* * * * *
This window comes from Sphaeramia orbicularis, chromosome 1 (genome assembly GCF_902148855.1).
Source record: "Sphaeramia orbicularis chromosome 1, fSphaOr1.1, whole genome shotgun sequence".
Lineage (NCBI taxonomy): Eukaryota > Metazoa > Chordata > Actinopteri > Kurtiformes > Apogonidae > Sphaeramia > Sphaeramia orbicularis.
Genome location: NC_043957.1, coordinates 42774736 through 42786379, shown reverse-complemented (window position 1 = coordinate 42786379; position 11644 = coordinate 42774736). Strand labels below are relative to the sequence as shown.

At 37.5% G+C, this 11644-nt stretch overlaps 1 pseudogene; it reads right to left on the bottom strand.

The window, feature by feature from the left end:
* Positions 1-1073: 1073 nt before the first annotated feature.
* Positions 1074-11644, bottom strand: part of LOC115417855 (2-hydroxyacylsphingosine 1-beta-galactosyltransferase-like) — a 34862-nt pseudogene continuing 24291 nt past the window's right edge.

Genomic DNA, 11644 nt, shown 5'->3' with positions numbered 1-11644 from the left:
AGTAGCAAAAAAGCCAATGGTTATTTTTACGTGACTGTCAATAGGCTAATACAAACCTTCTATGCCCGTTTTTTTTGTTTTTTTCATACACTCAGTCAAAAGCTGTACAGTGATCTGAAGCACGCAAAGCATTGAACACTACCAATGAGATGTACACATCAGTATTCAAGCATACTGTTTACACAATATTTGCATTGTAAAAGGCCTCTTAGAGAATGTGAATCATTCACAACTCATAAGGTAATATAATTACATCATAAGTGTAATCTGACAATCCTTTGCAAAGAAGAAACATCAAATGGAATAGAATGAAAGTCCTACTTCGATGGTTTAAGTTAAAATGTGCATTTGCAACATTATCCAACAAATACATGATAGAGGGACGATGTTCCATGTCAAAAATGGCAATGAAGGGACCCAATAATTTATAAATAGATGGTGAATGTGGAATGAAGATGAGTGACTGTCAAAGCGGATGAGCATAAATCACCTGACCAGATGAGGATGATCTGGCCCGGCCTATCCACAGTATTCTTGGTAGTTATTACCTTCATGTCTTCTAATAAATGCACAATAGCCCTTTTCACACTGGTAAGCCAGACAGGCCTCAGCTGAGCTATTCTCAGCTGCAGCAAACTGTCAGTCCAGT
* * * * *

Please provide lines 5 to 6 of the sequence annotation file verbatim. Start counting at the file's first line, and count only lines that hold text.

At 37.5% G+C, this 11644-nt stretch overlaps 1 pseudogene; it reads right to left on the bottom strand.

The window, feature by feature from the left end: